Building autonomous machines has
come a long way in the past decade
thanks to smaller form factors and
improved power-to-performance ratios,
making them more easily accessible.
With simple Linux scripting skills, one
can build most any design by utilizing
an open source software stack called
Robot Operating System (ROS).
In this article, we’ll look at an
example robot application which uses
a Roomba as a platform and a single-board computer (SBC) as a controller.
Specifically, we’ll be using Technologic
Systems’ TS-7970, but you can apply
the principles in this project to many
The Problem and Solution
Historically, robots have needed a substantial amount
of power and a team of engineers to overcome long and
arduous software development. Previous applications with
the ROS software have relied on the energy-hungry i386
architecture, which can quickly drain a battery. With the TS-
7970 using less than three watts in typical conditions and 15
m W in sleep mode, you’ll have plenty of energy headroom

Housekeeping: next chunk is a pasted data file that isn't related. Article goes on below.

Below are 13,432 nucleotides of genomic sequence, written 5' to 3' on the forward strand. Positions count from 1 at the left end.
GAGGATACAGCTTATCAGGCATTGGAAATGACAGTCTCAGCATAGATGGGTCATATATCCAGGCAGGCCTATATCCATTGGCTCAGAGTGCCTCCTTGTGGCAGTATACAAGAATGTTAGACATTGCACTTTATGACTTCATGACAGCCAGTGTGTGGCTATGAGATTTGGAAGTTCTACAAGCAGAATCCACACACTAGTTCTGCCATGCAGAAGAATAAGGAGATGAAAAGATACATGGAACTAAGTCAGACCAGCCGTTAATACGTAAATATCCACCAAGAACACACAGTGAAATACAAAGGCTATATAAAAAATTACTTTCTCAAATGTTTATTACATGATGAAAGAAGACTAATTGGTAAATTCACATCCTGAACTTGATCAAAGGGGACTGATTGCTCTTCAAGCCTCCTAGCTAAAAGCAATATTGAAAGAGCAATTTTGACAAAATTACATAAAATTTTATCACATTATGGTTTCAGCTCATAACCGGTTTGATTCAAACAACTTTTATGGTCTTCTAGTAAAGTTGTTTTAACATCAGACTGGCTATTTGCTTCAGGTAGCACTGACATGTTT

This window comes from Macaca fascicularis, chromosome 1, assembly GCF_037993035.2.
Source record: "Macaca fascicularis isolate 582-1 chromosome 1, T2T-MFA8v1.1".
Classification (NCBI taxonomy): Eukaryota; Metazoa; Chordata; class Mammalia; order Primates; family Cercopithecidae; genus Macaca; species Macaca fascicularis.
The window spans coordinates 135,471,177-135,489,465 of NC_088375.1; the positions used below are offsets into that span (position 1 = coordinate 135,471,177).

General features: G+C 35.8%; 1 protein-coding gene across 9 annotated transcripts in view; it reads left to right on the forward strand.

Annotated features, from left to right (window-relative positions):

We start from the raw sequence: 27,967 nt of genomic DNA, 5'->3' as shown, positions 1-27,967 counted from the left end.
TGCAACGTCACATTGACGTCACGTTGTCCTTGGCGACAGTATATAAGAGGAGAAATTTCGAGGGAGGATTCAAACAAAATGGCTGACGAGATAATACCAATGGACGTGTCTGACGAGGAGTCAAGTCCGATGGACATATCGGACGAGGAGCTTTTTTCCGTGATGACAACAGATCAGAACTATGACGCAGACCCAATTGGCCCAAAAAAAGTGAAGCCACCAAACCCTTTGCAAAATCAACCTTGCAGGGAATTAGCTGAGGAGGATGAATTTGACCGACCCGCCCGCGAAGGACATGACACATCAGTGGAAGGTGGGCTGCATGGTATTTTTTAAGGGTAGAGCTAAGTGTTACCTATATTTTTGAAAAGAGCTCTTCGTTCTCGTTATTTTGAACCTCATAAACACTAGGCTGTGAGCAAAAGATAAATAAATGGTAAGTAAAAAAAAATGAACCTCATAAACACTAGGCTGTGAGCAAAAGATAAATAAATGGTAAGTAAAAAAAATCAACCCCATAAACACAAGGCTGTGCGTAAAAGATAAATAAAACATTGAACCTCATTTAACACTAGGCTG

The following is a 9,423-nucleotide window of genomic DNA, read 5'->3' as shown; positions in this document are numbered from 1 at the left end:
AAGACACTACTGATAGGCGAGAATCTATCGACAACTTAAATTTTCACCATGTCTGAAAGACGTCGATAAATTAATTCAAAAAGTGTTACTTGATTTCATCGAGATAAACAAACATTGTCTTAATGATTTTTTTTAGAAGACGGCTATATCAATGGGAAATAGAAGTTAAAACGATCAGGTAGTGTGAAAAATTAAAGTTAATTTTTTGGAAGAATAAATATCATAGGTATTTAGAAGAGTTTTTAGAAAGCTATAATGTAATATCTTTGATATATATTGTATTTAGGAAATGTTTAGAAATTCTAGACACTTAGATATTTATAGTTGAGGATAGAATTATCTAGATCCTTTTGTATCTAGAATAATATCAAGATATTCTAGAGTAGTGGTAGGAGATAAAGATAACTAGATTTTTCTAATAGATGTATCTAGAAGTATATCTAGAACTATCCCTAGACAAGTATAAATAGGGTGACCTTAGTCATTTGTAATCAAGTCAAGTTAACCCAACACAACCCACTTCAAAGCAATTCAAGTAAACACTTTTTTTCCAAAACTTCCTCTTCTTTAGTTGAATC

to power, monitor, and control motors and sensors.
The embedded design of the TS-7970 allows it to
endure high vibrations, debris, and temperatures from - 40°C
to 85°C. Additionally, most — if not all — the communication
ports and protocols you would need to build a simple
robotic system are included onboard, like DIO, UARTs, CAN,
Wi-Fi, Bluetooth, XBee, and more. Finally, the footprint of
the TS-7970 is small enough to fit in nearly any enclosed
ROS is a popular robotics library available for Linux.
This open source framework is a simple yet in-depth way
to interact with all your sensors and motors. In industrial,
commercial, and personal endeavors, ROS makes for
an easy-to-manage and highly efficient toolset for your
Using ROS and
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